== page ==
Everyone complains about politics. At Carleton University, we do something about it.
Whether it is the Green activist in Edmonton bent on making the city more eco-friendly or a Conservative Party staff member in Ottawa devoted to implementing law and order reform, across this country people are drawn to the cut-and-thrust of politics out of passion and conviction. They serve as staff members to cabinet ministers and elected representatives, managers and strategists for political parties, and political liaison officers for civil society organizations that seek to influence policy and legislative priorities.
But while political staff at all levels wield considerable authority over how Canadians are governed, for years there was no formal education in their duties and responsibilities available to them in this country, and little in the way of apprenticing or mentoring. A crucial element of the democratic process, therefore, was left to on-the-job training, with a consequent weakness in the apparatus of governance. Carleton University’s Clayton H. Riddell Masters of Political Management was launched in 2011 to address this problem.
The Riddell program is an important first for Canada. Programs in applied political skills and analysis had existed at other prestigious post-secondary institutions, including Fordham University in New York City and George Washington University in Washington, D.C. The Riddell program was explicitly designed to inform and bolster electoral politics and parliamentary democracy in Canada and beyond.
The degree equips graduates with an essential grasp of democratic processes and the institutions through which they are administered. It cultivates a set of professional skills appropriate to work as a political manager and strategist. It hones through practice the judgment and reflection of its students, not simply with a view to short-term partisan advantage but in consideration of the best interests of the polity. And it insists on ethical comportment as a guiding principle at all times, along with respect for those on the other side of a partisan divide.
Its twin goals are to provide an exhilarating and indispensable education for those who will go on to occupy positions of responsibility in Canadian politics, and in so doing to improve the political process for all Canadians.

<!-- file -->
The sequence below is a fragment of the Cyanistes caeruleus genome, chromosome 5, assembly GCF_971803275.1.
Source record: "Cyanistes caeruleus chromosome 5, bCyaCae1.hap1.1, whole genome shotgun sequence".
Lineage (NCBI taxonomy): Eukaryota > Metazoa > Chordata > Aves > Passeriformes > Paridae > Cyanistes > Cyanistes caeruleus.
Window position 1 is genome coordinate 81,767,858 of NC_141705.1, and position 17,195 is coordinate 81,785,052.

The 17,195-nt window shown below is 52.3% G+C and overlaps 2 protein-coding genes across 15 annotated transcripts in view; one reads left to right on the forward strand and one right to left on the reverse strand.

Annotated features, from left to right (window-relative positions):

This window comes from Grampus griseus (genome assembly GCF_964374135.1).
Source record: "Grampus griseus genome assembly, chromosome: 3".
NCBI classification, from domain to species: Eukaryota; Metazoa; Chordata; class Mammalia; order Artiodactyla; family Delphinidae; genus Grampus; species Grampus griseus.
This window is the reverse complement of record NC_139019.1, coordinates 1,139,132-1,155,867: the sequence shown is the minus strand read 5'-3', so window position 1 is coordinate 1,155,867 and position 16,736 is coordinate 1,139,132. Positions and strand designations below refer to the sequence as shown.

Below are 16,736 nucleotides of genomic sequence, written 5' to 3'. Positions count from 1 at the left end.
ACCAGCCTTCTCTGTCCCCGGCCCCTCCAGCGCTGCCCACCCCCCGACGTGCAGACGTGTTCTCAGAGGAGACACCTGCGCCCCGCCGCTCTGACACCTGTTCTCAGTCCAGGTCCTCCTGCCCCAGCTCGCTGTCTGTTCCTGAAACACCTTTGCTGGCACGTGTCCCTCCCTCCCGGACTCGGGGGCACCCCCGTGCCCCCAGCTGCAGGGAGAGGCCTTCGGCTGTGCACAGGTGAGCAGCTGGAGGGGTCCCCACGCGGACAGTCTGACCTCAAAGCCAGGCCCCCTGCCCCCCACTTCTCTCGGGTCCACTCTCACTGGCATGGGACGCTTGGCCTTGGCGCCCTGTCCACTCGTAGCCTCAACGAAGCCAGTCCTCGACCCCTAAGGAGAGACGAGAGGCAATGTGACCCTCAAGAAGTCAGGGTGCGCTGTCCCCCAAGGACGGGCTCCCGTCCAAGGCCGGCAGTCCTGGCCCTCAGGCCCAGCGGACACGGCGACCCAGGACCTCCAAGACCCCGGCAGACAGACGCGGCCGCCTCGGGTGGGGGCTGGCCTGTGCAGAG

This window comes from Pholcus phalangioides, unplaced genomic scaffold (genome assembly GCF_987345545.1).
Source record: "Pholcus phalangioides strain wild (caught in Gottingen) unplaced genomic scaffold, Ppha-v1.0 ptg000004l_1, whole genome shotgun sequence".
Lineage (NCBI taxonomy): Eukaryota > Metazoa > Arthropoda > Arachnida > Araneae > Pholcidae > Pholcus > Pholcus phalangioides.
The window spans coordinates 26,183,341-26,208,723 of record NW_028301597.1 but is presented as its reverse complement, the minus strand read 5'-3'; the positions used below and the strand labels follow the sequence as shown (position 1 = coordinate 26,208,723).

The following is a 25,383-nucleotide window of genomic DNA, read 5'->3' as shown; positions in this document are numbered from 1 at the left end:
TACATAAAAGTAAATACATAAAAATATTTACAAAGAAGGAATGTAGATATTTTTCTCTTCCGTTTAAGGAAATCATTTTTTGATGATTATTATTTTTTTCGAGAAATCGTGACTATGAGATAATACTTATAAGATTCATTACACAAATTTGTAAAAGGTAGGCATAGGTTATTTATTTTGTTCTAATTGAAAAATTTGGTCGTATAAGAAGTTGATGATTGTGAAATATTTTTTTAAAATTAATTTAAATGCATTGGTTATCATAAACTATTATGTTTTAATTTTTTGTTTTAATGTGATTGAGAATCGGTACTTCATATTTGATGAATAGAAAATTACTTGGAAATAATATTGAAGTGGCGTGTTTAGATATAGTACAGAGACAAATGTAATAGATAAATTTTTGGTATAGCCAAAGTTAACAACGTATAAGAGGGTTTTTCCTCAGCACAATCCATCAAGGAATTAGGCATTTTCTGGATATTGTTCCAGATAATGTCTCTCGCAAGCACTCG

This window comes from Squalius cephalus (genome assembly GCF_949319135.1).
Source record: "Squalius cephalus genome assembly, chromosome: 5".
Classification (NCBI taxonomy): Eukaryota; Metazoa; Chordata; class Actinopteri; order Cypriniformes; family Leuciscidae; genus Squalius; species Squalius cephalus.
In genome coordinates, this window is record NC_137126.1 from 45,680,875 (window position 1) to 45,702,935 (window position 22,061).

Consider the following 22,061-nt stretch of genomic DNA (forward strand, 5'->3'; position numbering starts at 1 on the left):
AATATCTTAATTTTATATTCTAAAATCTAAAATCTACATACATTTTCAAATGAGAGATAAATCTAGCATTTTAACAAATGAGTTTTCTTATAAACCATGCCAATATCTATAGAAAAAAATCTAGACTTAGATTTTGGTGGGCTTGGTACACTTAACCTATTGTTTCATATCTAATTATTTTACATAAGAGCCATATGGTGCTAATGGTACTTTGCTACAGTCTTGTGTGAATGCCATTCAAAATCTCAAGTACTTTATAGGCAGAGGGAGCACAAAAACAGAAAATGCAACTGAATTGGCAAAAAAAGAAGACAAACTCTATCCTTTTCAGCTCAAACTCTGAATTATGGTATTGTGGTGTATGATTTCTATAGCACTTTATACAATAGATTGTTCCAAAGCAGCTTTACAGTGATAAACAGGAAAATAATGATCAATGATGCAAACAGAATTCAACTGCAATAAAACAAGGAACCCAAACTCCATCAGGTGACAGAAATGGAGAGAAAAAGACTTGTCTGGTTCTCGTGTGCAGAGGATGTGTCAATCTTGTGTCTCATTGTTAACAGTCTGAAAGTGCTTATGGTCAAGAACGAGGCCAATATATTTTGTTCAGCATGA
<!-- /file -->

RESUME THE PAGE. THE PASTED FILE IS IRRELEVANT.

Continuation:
The Riddell program provides an intensive professional education that prepares its graduates for positions of responsibility and authority in electoral, legislative, and advocacy politics: as political staff to cabinet ministers and elected representatives; strategists and tacticians for political parties; campaign managers and communication advisers; and organizers for civil society agencies and grassroots movements.
We are grateful to the late Clay Riddell for his foresight and generosity in bringing this program into being. And we invite you to join with us in signature degree program for Canadian politics.
Through a one-, two-, or three-year course of study students will focus on the range of skills required for political management.
The Riddell program admits a limited number of students annually to a five-credit degree. The program is designed to be completed full-time in one calendar year of study or part-time in two or three years. Full-time students complete four credits of coursework in the Fall and Winter semesters. Part-time students will usually complete two credits of course work in their first year and another two credits in their second year.
The degree culminates with a 10-week practicum that places students in ministers’ and members’ offices, with party organizations, government relations firms or polling and political marketing companies, or attaches them to particular campaigns, where they will learn by observing and participating, complementing their coursework with practical experience. Students already working full-time in an appropriate office may be permitted to complete their placement in their current place of employment.
Working closely alongside one another throughout the academic year, each cohort will develop professional associations amongst themselves that will stand them in good stead as they enter the world of political practice, no matter that they may be on opposite sides of a partisan divide.
Small classes will allow for intensive study and exploration of issues surrounding all aspects of political management. The program is explicitly designed for those who intend to launch careers as staff to elected politicians, as well as to those who may wish to go on to work for organizations and agencies that seek to influence government policy and priorities, whether these be NGOs, public or private sector companies, or grassroots movements.
“Sound political management, like sound corporate management, leads to good governance. Carleton University’s proximity to Parliament Hill lends itself to be the perfect location for the political management program—very exciting!”
– Bill Knight, former member of Parliament and principal secretary to the Hon. Edward Broadbent
“Sharing experiences and best practices improves our ability to deliver results for Canadians. This master’s program in political management offers a unique opportunity to learn directly from respected practitioners from coast-to-coast.”
– Chris McCluskey, communications Office of Hon. Peter Van Loan Minister of Public Safety